A Drinkable Time Capsule

5 Wines That Just Get Better With Time, According to a Master Somm


Gifts grounded in experiences — a vacation, a tour of an otherwise off-limits building, dinner at a notable restaurant — are among the most memorable that you can give. The same goes for something focused on the future, meant to commemorate and celebrate an occasion. While all wine on store shelves is suitable for immediate consumption, some bottles get better with time. “Aging wine will mellow out its flavors,” says Dustin Wilson, Master Sommelier and founder of Verve Wine. “With time, wine starts to shed fresh, fruity flavors and gain earthy or nuttier notes. The acidity and tannins will also soften up a bit. The wine becomes more harmonious, more balanced, more interesting.”

A wine to save and open on the anniversary of an event is a gift that embodies celebration — for weddings, birthdays and graduations. But, as Wilson notes, not all wines age well, while some are best left for longer stretches of time.

Gear Patrol:
What determines whether a wine will age well in the bottle?
Dustin Wilson:
There are various factors that will contribute to a wine’s ageability. High acidity, tannins and alcohol are the structural elements that can each help the wine to go the distance. Concentration of flavors is usually a sign of a wine that will age well also. Of course, a producer’s use of sulfur will also contribute to how long the wine can age in bottle. That all said, I think the number one factor to ensure a wine will age well is proper storage. This tops everything.

GP:
Are there grapes or types of wine that are better suited to bottle aging than others?
DW:
Absolutely. Wines with good structure tend to last longer. There are many, but Nebbiolo, Cabernet Sauvignon, Syrah, Grenache, Sangiovese, Pinot Noir, Riesling, Chenin Blanc, Marsanne and Chardonnay are a few that have good potential. Stick to well-made wines from good producers and solid vintages for longer aging.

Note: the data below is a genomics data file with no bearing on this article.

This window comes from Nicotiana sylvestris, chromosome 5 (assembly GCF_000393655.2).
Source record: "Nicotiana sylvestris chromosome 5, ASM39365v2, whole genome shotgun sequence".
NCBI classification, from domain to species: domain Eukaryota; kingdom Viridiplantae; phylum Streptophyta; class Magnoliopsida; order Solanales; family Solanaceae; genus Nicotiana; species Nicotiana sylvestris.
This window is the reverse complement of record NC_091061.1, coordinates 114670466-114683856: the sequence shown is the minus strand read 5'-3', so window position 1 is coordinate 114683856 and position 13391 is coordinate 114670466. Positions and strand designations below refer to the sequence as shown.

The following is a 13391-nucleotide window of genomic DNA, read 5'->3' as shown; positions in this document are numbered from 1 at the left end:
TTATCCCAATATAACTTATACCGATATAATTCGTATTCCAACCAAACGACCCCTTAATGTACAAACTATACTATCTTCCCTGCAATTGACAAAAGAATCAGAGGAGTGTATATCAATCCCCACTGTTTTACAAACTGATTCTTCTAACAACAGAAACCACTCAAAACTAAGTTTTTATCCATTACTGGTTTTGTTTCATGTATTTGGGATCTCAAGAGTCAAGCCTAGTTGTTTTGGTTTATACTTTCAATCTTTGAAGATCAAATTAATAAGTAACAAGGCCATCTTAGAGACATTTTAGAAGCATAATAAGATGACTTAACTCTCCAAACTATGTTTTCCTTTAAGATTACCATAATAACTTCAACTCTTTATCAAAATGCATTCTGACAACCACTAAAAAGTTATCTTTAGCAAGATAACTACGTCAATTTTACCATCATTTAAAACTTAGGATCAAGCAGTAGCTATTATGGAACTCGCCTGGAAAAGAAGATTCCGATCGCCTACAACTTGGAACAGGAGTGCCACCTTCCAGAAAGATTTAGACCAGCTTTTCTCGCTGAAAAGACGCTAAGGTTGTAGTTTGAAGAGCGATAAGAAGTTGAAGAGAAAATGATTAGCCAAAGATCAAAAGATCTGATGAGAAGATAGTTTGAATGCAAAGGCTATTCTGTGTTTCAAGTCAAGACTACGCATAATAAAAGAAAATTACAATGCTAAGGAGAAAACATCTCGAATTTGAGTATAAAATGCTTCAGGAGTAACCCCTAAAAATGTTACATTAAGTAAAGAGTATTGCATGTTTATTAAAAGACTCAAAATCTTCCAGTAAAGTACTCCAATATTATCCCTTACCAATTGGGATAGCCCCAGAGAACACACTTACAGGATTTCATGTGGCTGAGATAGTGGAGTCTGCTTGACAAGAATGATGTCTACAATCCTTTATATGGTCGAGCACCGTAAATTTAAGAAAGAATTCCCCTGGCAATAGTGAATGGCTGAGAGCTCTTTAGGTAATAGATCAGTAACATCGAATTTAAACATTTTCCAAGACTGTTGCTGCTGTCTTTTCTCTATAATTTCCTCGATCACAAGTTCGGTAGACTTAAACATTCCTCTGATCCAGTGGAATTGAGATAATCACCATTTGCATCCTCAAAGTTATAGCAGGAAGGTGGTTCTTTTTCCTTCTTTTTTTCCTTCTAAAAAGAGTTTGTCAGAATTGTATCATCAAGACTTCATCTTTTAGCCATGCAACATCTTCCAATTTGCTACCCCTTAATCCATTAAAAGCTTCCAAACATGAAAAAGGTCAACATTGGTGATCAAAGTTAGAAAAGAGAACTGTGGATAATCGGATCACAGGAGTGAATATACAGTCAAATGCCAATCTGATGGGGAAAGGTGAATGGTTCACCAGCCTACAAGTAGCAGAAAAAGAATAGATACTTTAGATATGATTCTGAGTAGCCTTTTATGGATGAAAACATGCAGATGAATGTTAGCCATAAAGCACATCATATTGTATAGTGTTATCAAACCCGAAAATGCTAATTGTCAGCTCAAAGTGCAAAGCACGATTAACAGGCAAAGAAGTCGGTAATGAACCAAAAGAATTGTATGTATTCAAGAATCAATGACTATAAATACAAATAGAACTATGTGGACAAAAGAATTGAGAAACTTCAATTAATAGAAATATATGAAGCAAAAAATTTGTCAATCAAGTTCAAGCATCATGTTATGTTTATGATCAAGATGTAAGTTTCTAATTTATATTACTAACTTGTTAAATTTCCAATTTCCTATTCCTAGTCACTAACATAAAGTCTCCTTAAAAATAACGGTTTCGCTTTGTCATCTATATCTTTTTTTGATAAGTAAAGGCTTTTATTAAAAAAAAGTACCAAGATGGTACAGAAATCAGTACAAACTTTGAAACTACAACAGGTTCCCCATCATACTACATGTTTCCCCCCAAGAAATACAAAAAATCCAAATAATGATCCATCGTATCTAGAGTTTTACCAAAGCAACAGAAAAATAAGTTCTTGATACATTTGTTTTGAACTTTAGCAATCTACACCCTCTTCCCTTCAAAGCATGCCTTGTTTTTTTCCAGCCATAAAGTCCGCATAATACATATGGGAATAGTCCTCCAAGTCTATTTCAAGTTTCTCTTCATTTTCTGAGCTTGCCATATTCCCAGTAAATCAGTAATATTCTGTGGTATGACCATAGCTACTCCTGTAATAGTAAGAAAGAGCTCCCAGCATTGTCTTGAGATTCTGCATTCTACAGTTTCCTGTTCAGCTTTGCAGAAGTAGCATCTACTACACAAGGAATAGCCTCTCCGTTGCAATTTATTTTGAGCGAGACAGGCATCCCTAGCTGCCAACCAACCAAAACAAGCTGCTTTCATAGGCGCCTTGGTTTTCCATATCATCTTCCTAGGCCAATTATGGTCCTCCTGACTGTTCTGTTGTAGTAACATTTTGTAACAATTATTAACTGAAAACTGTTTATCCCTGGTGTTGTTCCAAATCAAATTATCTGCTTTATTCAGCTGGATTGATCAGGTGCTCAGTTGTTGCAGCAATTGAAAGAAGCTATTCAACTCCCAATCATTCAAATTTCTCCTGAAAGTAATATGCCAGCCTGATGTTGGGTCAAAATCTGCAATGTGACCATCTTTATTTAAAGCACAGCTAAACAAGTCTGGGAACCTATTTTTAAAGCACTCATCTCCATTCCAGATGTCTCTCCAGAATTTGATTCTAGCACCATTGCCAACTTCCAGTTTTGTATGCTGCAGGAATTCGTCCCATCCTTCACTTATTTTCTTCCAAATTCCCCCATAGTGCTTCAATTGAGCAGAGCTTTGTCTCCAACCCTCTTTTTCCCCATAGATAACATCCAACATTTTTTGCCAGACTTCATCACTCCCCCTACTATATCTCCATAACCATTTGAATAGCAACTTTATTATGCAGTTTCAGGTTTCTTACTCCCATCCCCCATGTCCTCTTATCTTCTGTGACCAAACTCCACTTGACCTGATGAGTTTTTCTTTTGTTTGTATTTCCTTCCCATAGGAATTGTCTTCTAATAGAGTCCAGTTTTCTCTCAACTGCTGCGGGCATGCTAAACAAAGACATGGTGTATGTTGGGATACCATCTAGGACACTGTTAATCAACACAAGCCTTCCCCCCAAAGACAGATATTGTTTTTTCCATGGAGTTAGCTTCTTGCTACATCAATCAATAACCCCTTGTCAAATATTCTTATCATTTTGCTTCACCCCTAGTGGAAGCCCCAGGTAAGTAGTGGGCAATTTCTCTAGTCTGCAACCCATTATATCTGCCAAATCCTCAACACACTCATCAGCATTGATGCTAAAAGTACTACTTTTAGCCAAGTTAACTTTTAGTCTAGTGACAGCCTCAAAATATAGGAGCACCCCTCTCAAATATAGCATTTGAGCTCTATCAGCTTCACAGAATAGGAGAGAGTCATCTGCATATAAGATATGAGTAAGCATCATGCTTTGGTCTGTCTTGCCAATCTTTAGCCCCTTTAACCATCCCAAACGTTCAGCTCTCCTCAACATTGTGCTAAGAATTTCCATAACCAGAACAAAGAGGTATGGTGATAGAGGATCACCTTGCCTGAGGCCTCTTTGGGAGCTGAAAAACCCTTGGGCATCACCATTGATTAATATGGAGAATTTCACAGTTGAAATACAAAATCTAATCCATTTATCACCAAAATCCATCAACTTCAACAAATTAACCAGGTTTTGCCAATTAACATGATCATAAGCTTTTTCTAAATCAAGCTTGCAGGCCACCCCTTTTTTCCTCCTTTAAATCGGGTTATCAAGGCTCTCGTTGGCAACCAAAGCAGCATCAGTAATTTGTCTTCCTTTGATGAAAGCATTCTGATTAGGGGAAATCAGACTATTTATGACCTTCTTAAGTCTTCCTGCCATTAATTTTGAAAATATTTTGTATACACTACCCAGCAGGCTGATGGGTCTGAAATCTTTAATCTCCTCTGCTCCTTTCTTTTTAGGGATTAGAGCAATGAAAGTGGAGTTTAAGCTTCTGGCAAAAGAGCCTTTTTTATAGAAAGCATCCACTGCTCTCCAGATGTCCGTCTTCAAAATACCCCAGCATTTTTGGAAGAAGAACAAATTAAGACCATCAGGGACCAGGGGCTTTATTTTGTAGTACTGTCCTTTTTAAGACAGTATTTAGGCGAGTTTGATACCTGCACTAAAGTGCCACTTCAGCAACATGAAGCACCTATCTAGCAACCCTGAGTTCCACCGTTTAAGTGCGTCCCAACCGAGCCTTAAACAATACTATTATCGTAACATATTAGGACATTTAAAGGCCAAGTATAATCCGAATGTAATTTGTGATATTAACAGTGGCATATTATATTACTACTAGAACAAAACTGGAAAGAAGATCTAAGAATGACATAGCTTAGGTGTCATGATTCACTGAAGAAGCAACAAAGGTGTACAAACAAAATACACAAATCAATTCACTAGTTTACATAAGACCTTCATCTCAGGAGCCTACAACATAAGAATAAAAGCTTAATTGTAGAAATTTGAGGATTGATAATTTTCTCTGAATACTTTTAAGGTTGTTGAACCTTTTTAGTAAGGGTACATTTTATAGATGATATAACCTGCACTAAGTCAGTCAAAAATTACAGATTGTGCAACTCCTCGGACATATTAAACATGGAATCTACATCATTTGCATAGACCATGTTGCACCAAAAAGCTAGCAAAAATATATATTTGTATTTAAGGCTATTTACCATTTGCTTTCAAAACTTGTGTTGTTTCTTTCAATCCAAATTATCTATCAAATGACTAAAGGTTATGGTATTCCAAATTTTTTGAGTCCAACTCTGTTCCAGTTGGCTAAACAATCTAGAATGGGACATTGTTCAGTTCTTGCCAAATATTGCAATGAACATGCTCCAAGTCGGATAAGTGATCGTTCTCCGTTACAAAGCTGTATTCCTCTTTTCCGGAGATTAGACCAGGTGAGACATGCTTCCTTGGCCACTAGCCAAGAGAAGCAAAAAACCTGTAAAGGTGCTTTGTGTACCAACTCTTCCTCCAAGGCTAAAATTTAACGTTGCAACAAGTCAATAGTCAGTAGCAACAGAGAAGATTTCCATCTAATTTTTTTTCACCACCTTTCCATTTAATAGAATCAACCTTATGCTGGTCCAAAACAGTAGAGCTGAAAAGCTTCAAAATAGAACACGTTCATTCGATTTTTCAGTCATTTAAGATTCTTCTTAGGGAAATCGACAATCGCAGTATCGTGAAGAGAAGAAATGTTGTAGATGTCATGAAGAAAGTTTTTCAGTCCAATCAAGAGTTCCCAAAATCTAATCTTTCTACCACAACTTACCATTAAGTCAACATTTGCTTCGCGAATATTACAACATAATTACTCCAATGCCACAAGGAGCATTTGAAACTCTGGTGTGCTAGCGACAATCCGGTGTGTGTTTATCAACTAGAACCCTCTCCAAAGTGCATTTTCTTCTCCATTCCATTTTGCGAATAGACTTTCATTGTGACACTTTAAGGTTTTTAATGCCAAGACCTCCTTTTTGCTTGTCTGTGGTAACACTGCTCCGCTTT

GP:
What about the length of time in which a wine is aged? Are some styles better when aged longer?
DW:
I’m a big believer that properly stored wine can last a very long time. I’ve tasted 60-year-old Pinot Blanc from Alto Adige, Italy, that was outstanding because it sat in the producer’s cellar and never moved. It also depends on the initial quality of the wine. High-quality Nebbiolo could last 50 years or more, where a more basic style might only last five years or so. Generally speaking, if the goal is to age the wine for a long time, buy something of high quality and store it right. Cool temperatures (around 50 degrees Fahrenheit), darkness, proper humidity (around 70 percent) should do the trick.

Five to Age

Bottles to Save for a Future Celebration

Eva Fricke Rheingau ‘Krone’ 2015

Grape: Reisling
Age For: 15+ years
Similar: Domaine Weinbach Riesling “Cuvee Laurence” Vin d’Alsace 2013 ($48)

Pierre Gonon St-Joseph 2014

Grape: Syrah
Age For: 20+ years
Similar: JL Chave Selection St-Joseph “Offerus” 2014 ($33)

Isole e Olena IGT Toscana ‘Cepparello’ 2013

Grape: Sangiovese
Age For: 20+ years
Similar: Il Paradiso di Manfredi Rosso di Montalcino 2014 ($53)

Domaine du Collier Saumur Blanc 2012

Grape: Chenin Blanc
Age For: 10–15 years
Similar: Le Petit Saint Vincent Saumur Blanc “Les Perruchets” 2014 ($38)

Arnot-Roberts Cabernet Sauvignon ‘Clajeux’ Chalk Hill 2013

Grape: Cabernet Sauvignon
Age For: 15+ years
Similar: Caduceus Proprietary Red “Nagual de la Naga” Arizona 2012 ($47)
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